Marketing questions are some of my favorite to ask here at The Plugin Economy. It’s a topic that myself and many other WordPress plugin developers struggle with every day.
In order to try something different, I reached out to Alex Denning to see if he could share some insight into WordPress product marketing. Alex specializes in working with WordPress-related businesses to improve their marketing and sales efforts. His company, Ellipsis Marketing, focuses on solving marketing problems for WordPress businesses.
Alex answered my questions about marketing on a budget, building a newsletter list, freemium models and effective cold outreach.
What is the easiest way to start marketing a WordPress product or service when you are on a budget?
Thanks for having me Brian! I’ll answer this indirectly: the three most important questions to ask about marketing a WordPress plugin are as follows:
- What problem are you solving?
- Will people pay you to solve that problem?
- Can you reach the people who will pay you?
The most successful plugins start from these core principles, and build their product from there.
The easiest way to start marketing a WordPress product or service is to think about these questions before you make your product. Fundamentally, you must be making something that people actually want, and you must be thinking about marketing right from the start.
Everyone and their mother has an email list now. Is there one technique or approach to growing a list that you find most businesses are missing out on?
Yes! Really, genuinely provide value. I don’t want another impressively-long PDF that will sit in my downloads folder unopened; I want something that I can actually realistically consume, and I want that something to really provide value, or solve a problem, for me.
Think about your email list through this lens, and you’ll find growing a lot easier.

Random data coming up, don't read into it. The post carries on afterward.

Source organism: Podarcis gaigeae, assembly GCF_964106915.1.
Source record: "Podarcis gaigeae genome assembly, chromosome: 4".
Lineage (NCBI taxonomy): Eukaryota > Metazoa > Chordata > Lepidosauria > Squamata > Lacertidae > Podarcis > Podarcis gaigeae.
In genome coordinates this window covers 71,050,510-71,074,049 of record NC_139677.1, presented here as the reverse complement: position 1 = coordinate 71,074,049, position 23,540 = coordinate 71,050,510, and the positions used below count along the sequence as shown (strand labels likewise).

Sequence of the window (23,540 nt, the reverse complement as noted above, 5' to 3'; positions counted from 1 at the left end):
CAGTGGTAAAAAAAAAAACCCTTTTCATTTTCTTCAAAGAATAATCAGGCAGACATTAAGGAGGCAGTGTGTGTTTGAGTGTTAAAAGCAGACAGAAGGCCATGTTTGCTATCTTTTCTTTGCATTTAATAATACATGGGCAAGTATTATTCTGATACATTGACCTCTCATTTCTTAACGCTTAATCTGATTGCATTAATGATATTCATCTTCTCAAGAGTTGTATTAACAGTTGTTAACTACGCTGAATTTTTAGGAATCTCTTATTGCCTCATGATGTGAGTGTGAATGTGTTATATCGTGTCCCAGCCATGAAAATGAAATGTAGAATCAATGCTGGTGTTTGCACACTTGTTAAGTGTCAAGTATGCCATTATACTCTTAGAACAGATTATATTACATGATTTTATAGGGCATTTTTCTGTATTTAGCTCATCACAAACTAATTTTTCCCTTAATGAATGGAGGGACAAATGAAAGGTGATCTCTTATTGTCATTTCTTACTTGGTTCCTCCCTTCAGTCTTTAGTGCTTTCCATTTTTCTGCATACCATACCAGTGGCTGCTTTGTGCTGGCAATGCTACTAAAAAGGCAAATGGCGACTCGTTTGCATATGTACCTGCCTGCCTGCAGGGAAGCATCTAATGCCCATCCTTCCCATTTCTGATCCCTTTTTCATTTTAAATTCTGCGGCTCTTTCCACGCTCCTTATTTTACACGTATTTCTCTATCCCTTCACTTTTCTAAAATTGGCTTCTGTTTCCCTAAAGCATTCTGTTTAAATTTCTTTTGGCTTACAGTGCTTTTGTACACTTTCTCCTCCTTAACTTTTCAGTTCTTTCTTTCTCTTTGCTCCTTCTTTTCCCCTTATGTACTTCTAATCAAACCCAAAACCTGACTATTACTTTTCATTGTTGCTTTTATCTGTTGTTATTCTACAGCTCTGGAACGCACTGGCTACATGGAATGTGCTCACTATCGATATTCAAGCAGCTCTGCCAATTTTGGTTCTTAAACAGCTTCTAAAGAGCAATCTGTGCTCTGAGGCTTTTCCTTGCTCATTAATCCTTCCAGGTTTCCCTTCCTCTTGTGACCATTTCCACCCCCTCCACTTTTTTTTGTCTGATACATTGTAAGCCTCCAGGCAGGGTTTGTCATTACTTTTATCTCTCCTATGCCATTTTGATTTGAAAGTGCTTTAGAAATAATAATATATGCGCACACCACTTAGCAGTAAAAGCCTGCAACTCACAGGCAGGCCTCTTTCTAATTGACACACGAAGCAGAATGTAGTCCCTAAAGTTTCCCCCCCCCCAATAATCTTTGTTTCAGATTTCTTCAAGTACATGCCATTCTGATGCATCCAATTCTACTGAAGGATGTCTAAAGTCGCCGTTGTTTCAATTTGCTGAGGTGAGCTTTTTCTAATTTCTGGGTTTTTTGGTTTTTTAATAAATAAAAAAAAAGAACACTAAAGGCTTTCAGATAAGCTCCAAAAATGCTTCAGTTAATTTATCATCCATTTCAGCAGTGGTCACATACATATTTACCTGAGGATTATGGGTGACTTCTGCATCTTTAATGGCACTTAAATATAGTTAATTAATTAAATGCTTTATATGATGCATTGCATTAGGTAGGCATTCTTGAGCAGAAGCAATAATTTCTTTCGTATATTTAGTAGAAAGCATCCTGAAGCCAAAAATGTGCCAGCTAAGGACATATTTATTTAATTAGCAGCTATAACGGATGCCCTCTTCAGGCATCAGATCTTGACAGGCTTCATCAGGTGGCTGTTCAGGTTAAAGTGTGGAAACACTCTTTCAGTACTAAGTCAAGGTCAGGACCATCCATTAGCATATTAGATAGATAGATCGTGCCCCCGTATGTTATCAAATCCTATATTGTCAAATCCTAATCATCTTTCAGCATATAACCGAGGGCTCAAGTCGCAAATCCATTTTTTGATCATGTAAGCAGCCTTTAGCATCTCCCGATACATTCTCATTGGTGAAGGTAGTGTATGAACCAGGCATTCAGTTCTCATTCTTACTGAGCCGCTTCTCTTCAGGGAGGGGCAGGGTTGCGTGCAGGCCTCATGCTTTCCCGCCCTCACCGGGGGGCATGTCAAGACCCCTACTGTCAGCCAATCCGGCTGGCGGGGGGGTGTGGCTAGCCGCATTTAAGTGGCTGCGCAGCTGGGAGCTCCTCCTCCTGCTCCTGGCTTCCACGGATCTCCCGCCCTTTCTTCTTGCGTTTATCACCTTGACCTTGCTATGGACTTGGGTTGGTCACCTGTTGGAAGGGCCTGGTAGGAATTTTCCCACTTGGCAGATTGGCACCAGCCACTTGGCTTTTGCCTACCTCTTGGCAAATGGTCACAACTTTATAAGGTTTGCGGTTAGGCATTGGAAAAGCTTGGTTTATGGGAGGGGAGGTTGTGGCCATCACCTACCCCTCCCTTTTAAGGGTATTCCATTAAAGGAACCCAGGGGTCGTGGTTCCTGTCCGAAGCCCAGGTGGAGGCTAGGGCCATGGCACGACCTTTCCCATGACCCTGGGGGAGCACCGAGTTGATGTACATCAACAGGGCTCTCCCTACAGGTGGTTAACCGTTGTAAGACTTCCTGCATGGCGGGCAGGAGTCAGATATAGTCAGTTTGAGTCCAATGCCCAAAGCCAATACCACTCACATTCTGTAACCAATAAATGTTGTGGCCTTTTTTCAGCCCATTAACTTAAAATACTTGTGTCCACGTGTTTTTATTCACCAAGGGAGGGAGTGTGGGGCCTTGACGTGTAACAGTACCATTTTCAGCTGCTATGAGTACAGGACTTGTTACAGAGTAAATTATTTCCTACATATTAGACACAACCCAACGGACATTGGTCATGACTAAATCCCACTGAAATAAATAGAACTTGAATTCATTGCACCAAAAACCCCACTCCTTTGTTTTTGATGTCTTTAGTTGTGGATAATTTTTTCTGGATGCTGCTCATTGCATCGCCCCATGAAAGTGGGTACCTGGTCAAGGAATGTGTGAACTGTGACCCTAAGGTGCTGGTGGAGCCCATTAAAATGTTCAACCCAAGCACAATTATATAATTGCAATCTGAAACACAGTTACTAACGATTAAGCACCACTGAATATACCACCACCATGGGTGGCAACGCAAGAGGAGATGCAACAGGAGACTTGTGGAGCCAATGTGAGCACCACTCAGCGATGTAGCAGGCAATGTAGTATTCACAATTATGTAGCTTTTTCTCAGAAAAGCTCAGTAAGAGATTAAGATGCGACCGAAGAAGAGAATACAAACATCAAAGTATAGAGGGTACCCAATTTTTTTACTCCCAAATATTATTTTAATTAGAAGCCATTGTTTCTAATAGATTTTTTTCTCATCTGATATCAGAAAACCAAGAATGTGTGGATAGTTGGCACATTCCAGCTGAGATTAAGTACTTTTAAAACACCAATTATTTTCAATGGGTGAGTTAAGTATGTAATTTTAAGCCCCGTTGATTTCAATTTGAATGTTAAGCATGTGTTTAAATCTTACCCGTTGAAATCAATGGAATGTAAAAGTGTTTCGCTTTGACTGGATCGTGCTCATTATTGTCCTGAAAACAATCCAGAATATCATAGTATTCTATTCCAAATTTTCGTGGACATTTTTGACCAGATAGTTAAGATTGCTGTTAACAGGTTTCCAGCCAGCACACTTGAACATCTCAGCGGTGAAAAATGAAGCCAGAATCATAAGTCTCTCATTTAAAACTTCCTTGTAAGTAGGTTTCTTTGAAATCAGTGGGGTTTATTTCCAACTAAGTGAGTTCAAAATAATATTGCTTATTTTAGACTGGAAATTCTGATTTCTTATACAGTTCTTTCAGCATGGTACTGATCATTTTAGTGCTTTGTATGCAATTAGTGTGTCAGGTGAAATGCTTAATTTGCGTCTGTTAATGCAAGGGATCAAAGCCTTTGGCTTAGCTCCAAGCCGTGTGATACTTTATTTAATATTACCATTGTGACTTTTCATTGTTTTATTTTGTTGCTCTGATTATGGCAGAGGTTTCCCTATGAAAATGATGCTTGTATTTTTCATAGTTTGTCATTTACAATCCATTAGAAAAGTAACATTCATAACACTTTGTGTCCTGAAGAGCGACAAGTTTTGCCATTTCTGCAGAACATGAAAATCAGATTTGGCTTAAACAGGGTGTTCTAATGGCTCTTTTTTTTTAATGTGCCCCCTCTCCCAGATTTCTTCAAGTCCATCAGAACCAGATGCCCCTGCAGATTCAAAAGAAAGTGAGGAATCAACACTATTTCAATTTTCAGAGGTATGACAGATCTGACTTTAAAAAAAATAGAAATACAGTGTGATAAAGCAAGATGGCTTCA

A great case study for this is MasterWP, which I co-run with Ben Gillbanks. MasterWP is a weekly newsletter for WordPress professionals. There are loads of other weekly newsletters about WordPress, but we’ve grown incredibly quickly in the last year because the whole thing is really good. Every newsletter is laser-focussed on providing value, and the whole thing is wrapped in a high quality design experience.
Think about the email newsletters you get, and the email newsletters you actually read every week. How can you make your email list be on the must-read list?
Do you have any thoughts on the freemium model for WordPress plugins and themes and its effectiveness as a marketing method?
Freemium can be incredibly effective when done right. ThemeIsle have been incredibly effective following this model over the last couple of years, and find themselves in a very strong position in a very tough theme market as a result.
Obviously, for this to work you have to know that you can convert your free customers into paying customers, and doing this in practice is a lot harder than it sounds. You can return to the first principles up top: what extra problem are you solving in the paid version? Some products lend themselves a lot better to this than others.